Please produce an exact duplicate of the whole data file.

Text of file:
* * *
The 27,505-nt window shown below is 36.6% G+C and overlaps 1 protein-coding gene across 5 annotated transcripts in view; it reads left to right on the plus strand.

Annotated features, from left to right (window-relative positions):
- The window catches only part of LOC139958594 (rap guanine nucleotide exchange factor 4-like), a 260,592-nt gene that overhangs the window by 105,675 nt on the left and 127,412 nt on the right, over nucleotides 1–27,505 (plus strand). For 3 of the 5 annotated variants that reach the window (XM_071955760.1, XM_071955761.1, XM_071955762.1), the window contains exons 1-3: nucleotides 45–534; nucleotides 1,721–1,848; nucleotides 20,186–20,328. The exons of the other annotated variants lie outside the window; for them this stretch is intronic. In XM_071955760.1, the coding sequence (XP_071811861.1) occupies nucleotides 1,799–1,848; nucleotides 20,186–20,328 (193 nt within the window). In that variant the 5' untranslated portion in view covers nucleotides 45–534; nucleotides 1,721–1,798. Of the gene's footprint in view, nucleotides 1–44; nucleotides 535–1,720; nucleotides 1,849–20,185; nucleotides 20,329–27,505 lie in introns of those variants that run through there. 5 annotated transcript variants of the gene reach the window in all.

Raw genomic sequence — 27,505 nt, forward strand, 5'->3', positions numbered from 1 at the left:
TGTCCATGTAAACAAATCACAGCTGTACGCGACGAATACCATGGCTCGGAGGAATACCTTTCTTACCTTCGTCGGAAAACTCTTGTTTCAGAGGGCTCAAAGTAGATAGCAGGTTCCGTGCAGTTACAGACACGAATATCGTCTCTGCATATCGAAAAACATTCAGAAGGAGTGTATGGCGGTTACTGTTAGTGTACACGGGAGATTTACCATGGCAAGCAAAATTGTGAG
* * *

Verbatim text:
The 27,505-nt window shown below is 36.6% G+C and overlaps 1 protein-coding gene across 5 annotated transcripts in view; it reads left to right on the plus strand.

Annotated features, from left to right (window-relative positions):
- The window catches only part of LOC139958594 (rap guanine nucleotide exchange factor 4-like), a 260,592-nt gene that overhangs the window by 105,675 nt on the left and 127,412 nt on the right, over nucleotides 1–27,505 (plus strand). For 3 of the 5 annotated variants that reach the window (XM_071955760.1, XM_071955761.1, XM_071955762.1), the window contains exons 1-3: nucleotides 45–534; nucleotides 1,721–1,848; nucleotides 20,186–20,328. The exons of the other annotated variants lie outside the window; for them this stretch is intronic. In XM_071955760.1, the coding sequence (XP_071811861.1) occupies nucleotides 1,799–1,848; nucleotides 20,186–20,328 (193 nt within the window). In that variant the 5' untranslated portion in view covers nucleotides 45–534; nucleotides 1,721–1,798. Of the gene's footprint in view, nucleotides 1–44; nucleotides 535–1,720; nucleotides 1,849–20,185; nucleotides 20,329–27,505 lie in introns of those variants that run through there. 5 annotated transcript variants of the gene reach the window in all.

Raw genomic sequence — 27,505 nt, forward strand, 5'->3', positions numbered from 1 at the left:
TGTCCATGTAAACAAATCACAGCTGTACGCGACGAATACCATGGCTCGGAGGAATACCTTTCTTACCTTCGTCGGAAAACTCTTGTTTCAGAGGGCTCAAAGTAGATAGCAGGTTCCGTGCAGTTACAGACACGAATATCGTCTCTGCATATCGAAAAACATTCAGAAGGAGTGTATGGCGGTTACTGTTAGTGTACACGGGAGATTTACCATGGCAAGCAAAATTGTGAG